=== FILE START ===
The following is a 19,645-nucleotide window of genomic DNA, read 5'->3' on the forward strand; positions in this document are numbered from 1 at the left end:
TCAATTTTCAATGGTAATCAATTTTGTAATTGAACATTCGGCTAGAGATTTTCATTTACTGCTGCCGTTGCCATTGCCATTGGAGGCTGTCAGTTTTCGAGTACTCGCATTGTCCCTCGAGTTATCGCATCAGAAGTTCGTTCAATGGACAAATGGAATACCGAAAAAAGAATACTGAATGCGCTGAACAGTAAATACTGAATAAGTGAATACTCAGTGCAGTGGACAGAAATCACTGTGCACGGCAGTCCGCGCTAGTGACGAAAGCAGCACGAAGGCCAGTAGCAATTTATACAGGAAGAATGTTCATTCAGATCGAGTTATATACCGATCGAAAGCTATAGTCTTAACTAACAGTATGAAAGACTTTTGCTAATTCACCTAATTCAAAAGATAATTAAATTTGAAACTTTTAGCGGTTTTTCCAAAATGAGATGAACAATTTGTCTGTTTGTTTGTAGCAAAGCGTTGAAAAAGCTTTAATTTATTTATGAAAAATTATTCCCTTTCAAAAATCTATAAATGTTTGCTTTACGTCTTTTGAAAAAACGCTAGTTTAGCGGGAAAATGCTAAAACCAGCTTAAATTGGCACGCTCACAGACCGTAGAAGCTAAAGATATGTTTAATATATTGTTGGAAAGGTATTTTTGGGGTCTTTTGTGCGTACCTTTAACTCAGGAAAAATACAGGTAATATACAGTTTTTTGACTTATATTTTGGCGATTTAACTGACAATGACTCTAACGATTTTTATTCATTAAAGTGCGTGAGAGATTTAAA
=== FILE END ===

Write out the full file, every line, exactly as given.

The following is a 19,645-nucleotide window of genomic DNA, read 5'->3' on the forward strand; positions in this document are numbered from 1 at the left end:
TCAATTTTCAATGGTAATCAATTTTGTAATTGAACATTCGGCTAGAGATTTTCATTTACTGCTGCCGTTGCCATTGCCATTGGAGGCTGTCAGTTTTCGAGTACTCGCATTGTCCCTCGAGTTATCGCATCAGAAGTTCGTTCAATGGACAAATGGAATACCGAAAAAAGAATACTGAATGCGCTGAACAGTAAATACTGAATAAGTGAATACTCAGTGCAGTGGACAGAAATCACTGTGCACGGCAGTCCGCGCTAGTGACGAAAGCAGCACGAAGGCCAGTAGCAATTTATACAGGAAGAATGTTCATTCAGATCGAGTTATATACCGATCGAAAGCTATAGTCTTAACTAACAGTATGAAAGACTTTTGCTAATTCACCTAATTCAAAAGATAATTAAATTTGAAACTTTTAGCGGTTTTTCCAAAATGAGATGAACAATTTGTCTGTTTGTTTGTAGCAAAGCGTTGAAAAAGCTTTAATTTATTTATGAAAAATTATTCCCTTTCAAAAATCTATAAATGTTTGCTTTACGTCTTTTGAAAAAACGCTAGTTTAGCGGGAAAATGCTAAAACCAGCTTAAATTGGCACGCTCACAGACCGTAGAAGCTAAAGATATGTTTAATATATTGTTGGAAAGGTATTTTTGGGGTCTTTTGTGCGTACCTTTAACTCAGGAAAAATACAGGTAATATACAGTTTTTTGACTTATATTTTGGCGATTTAACTGACAATGACTCTAACGATTTTTATTCATTAAAGTGCGTGAGAGATTTAAA